Say the employee leaves your organization. It may be short term, such as a maternity leave, or for good. Either way, you have to stop using that name in your e-mail sender line. Even if you substitute the replacement’s name, you’ve lost the recognition and goodwill you built with the original name. Recipients who came to recognize “Tyler Thomas” as from your company many not immediately realize that same e-mail is now coming from “Ryan Bartholomew.” Open rates may suffer.
But what if Tyler Thomas was sending your e-mail newsletter, then left to work for a competitor and now sends their e-mail newsletter? Suddenly, all the goodwill and recognition you worked to build transfers to the competition.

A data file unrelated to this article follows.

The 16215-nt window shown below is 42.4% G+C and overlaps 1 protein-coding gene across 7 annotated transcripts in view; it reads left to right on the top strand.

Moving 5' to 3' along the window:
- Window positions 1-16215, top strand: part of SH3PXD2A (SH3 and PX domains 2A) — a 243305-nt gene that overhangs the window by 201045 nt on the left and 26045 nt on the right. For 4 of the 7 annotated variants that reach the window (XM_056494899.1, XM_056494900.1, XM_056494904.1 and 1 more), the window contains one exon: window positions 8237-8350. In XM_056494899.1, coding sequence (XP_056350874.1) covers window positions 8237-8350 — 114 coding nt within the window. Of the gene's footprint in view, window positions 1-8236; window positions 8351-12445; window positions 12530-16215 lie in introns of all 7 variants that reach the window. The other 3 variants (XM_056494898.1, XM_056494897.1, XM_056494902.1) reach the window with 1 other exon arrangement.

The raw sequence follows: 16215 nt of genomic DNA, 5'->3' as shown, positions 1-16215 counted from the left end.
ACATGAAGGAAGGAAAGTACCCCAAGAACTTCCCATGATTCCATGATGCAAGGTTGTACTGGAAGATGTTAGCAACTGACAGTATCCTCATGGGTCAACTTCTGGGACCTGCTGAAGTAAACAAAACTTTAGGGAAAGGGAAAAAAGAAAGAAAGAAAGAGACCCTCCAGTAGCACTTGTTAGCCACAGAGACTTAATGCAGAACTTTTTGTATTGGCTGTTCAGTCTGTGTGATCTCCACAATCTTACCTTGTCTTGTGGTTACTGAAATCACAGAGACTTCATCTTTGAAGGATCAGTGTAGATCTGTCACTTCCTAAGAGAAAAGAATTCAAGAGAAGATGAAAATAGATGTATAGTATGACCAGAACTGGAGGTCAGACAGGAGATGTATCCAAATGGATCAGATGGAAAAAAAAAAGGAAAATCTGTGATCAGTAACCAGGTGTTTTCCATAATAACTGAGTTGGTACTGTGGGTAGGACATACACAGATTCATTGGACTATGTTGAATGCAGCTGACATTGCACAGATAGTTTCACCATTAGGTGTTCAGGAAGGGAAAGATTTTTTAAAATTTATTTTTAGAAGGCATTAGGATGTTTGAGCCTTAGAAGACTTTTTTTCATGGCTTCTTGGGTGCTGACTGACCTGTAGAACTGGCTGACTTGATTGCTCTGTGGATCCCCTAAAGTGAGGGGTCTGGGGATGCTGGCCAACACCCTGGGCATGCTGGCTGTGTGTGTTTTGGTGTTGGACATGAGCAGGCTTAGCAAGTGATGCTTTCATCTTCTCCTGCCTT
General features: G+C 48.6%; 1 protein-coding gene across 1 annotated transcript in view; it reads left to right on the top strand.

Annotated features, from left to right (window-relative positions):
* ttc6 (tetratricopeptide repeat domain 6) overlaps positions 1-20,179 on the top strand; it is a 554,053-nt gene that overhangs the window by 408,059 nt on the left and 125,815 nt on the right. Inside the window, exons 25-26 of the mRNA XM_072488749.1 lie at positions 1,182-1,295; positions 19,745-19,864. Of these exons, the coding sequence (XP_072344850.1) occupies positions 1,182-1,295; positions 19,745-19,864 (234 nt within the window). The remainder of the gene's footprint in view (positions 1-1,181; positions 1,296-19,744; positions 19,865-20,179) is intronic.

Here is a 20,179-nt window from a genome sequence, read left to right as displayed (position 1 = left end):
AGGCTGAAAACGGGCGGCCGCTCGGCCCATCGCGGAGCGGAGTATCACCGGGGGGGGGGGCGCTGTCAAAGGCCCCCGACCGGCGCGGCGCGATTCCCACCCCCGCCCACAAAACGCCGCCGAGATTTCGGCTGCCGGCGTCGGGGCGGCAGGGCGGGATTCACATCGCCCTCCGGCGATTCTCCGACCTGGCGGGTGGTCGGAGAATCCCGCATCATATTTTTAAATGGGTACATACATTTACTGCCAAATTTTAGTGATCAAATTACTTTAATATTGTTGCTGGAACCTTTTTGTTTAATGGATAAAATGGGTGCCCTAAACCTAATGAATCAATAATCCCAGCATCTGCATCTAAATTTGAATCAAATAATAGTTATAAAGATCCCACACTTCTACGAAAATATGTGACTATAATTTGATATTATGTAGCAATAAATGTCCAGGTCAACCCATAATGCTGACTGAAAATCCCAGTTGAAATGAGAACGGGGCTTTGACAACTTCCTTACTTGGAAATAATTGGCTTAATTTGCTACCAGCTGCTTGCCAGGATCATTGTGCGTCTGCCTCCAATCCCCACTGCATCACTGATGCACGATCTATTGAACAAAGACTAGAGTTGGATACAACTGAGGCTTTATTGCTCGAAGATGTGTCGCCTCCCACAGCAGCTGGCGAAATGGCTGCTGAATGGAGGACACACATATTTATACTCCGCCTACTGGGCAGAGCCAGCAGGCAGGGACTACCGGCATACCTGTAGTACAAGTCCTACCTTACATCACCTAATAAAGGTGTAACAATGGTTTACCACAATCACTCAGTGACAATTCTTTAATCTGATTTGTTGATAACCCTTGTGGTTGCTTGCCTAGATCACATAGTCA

Now let’s say you’re the employee whose name is used in the sender line of your company’s e-mail. What if there’s a misstep? The e-mail newsletter is mistakenly (or, heaven forbid, knowingly) sent to a list that didn’t opt in? You could find yourself vilified on the Net as a spammer. A search on your name could turn up as much, or more, negative information as it does positive. Would you like having that on your digital record? Do you think you’d have trouble getting another job in e-mail or online marketing?
There are a few takeaways from this exercise:
For those keeping track, here are the correct matches:
|This Sender Line||Goes With This Sender|
|Press Office||U.S. Small Business Administration|
|GEMA||Georgetown Entertainment & Media Alliance|
|Dylan Roark||N/A (it’s spam)|
|Jeanne Jennings||IHS Inc.|
|Cornelia Carter-Sykes||Pew Internet & American Life Project|
|Davis||Broadcast Internet Source Inc.|
|Roxanne Christensen||InfoCommerce Group|
Until next time,